Featured Article: Are You Ready For The Digital Switch?
- Sign Up
in 2 minutes!
10 November 2009
News - Business
With the new Italian film Mid-August Lunch coming to DVD next month, MovieMail looks back on the rich history of Italian cinema.
Over the years, the unexpected has become commonplace. Therefore, it's no surprise to see Gianni di Gregorio, the screenwriter of the uncompromising crime saga Gomorrah, making his directorial debut with Mid-August Lunch, a charming comedy of bourgeois manners, whose unforced naturalism, social insight and deceptive wit hark back to a golden age that is recalled here by MovieMail - the best place to buy classic movies and world cinema on DVD.
After two decades of propaganda and pictorialism, Italian film went back to basics after the Second World War. The theorist Umberto Barbaro borrowed the term `neo-realism' from philosophy to categorise the kind of cinema proposed by screenwriter Cesare Zavattini, who wanted to ditch the star system, studio artifice and plot contrivance associated with the escapist rhetorical spectacles of the Fascist era and focus on the poverty and pessimism of ordinary people.
Luchino Visconti's Ossessione (1942) is usually credited with launching the vogue for pictures shot on location in natural light with mostly non-professional casts and film-makers in developing industries around the world (and even in Hollywood), were inspired by such key works as Roberto Rossellini's Rome, Open City (1945), Visconti's La terra trema (1948) and Vittorio De Sica's Shoeshine (1946), Bicycle Thieves (1948) and Umberto D (1952).
However, local audiences were less enthralled and a law was passed (by the same Giulio Andreotti who is so mercilessly lampooned in Paolo Sorrentino's Il Divo) to limit the production of films presenting an unfavourable picture of Italian life. Yet, despite its cinematic and intellectual influence, neo-realism accounted for only a fraction of the pictures made in postwar Italy. Conscious of the need to produce films with a local flavour to counter American competition, the government offered subsidies that were seized upon by unscrupulous purveyors of cheap quickies, which appealed to record audiences, if not always to the Catholics, Communists and critics trying to mould public taste.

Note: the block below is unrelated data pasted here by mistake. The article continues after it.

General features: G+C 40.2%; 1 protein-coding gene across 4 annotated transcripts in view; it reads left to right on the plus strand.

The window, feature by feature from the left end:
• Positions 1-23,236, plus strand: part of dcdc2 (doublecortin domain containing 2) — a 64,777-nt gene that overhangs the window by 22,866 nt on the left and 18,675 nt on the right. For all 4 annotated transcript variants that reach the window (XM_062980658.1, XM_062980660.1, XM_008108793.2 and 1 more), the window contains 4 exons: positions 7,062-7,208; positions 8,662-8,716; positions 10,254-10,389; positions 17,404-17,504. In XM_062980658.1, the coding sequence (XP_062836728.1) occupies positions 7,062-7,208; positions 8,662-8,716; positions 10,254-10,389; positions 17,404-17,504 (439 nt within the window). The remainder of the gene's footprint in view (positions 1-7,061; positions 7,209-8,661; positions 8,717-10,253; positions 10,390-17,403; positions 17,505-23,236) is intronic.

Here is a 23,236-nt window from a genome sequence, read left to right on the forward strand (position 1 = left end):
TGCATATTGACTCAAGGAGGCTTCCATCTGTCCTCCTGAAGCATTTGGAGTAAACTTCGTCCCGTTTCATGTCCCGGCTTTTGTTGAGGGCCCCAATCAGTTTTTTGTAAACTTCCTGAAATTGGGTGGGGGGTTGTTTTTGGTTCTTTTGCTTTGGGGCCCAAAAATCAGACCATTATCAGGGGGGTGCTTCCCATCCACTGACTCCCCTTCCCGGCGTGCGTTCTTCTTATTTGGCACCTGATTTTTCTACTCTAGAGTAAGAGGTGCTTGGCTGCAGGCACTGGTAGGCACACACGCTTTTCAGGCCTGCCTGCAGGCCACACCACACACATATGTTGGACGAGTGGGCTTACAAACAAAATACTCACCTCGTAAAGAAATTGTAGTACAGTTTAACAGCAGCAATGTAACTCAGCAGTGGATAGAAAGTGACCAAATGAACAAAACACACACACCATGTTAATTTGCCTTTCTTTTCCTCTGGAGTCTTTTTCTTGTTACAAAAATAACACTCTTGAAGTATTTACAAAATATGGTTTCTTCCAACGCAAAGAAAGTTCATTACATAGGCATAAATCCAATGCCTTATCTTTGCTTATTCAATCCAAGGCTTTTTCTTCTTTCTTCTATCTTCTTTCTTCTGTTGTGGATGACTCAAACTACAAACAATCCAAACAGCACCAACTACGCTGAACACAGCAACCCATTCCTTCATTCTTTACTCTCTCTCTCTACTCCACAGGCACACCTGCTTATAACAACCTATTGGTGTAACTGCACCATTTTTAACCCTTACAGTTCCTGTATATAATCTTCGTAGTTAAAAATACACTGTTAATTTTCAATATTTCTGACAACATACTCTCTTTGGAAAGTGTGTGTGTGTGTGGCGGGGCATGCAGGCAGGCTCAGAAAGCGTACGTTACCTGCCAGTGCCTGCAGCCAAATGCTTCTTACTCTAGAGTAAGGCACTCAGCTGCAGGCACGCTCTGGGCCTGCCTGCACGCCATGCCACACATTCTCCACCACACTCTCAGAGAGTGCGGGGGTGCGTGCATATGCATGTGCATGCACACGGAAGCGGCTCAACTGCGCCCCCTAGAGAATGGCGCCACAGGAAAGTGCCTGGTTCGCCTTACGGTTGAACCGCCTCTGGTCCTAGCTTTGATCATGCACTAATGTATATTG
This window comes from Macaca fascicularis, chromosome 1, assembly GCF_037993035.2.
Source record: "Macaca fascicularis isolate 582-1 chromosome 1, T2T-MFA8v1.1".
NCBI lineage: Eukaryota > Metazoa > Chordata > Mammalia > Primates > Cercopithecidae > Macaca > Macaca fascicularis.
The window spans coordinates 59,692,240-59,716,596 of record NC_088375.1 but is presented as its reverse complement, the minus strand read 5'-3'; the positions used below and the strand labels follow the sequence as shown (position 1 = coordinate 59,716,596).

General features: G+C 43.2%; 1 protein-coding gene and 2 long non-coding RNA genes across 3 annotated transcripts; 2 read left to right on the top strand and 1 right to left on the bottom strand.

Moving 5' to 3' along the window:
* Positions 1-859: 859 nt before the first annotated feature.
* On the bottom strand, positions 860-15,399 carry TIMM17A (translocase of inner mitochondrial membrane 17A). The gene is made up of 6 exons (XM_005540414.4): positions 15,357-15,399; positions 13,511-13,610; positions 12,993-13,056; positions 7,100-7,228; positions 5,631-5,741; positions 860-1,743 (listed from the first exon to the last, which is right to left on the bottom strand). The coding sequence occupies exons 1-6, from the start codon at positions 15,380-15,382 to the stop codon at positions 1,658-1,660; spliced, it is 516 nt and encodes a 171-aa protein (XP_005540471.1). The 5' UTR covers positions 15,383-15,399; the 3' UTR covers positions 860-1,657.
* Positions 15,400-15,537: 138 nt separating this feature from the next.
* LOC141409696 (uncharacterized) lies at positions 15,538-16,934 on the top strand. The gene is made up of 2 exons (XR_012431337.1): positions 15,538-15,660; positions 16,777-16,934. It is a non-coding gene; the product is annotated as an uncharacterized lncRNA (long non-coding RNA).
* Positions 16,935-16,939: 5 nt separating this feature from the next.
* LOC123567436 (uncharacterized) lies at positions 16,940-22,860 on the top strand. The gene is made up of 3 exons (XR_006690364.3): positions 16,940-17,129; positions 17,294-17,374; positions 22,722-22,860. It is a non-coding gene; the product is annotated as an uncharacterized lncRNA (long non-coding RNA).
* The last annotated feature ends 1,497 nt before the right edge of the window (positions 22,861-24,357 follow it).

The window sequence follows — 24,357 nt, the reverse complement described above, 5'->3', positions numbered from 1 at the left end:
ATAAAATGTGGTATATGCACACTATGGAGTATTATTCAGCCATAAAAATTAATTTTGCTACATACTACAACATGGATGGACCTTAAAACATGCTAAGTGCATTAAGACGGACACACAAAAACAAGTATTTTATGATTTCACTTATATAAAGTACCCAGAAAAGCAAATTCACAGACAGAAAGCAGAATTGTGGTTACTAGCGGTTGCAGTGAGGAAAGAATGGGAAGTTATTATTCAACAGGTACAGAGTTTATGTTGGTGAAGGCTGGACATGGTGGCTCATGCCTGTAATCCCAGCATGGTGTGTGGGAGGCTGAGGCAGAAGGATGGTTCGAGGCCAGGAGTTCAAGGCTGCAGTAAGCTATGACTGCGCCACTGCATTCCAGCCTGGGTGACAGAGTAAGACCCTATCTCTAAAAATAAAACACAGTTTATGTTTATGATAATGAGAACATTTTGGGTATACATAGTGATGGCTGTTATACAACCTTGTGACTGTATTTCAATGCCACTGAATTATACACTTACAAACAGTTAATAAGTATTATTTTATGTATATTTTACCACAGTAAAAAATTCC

Everything changed again in 1960, however, thanks to the domestic and international reception accorded Fellini's La Dolce Vita, Antonioni's L'Avventura and Visconti's Rocco and His Brothers. If the latter harked back to neo-realism, the other two were as modernist as anything emanating from the French New Wave and they similarly unleashed a torrent of new talent.
Fellini was innovative, and markedly more flamboyant than Antonioni, with 8½ (1963), Fellini Satyricon (1969) and Amarcord (1973) resembling carnivals of memory and fantasy. Pier Paolo Pasolini eventually adopted an equally flagrant approach in the likes of Theorem (1968) and Salò (1975). But early features like The Gospel According to Matthew (1964) demonstrated that poverty remained throughout Italy, despite the so-called `economic miracle'.
Populist genres flourished alongside art cinema, with `sword and sandal' adventures like Umberto Lenzi's Sandokan the Great (1963), giallo chillers like Mario Bava's Black Sabbath (1963) and crime dramas like Francesco Rosi's Lucky Luciano (1974) becoming cult favourites alongside Sergio Leone's `spaghetti' Westerns, from A Fistful of Dollars (1964) to Once Upon a Time in the West (1968).
The latter boasted among its scriptwriters future horror maestro Dario Argento and Bernardo Bertolucci, who had already made his name as a director with La Commare Seca (1962). With such acclaimed pictures to his credit as Last Tango in Paris (1972), 1900 (1976) and The Last Emperor (1997), he would become the last of the classic era greats.
More Business News
With Ken Loach's inspirational new film Looking for Eric coming to DVD & Blu-ray this month, MovieMail celebrates the good health of British...
ADVERTORIAL FEATURE: Net Some European Games With Football Blogs
10 days until movie release
4The Bling Ring
5Behind The Candelabra
6The Big Wedding
7Man of Steel
8The World's End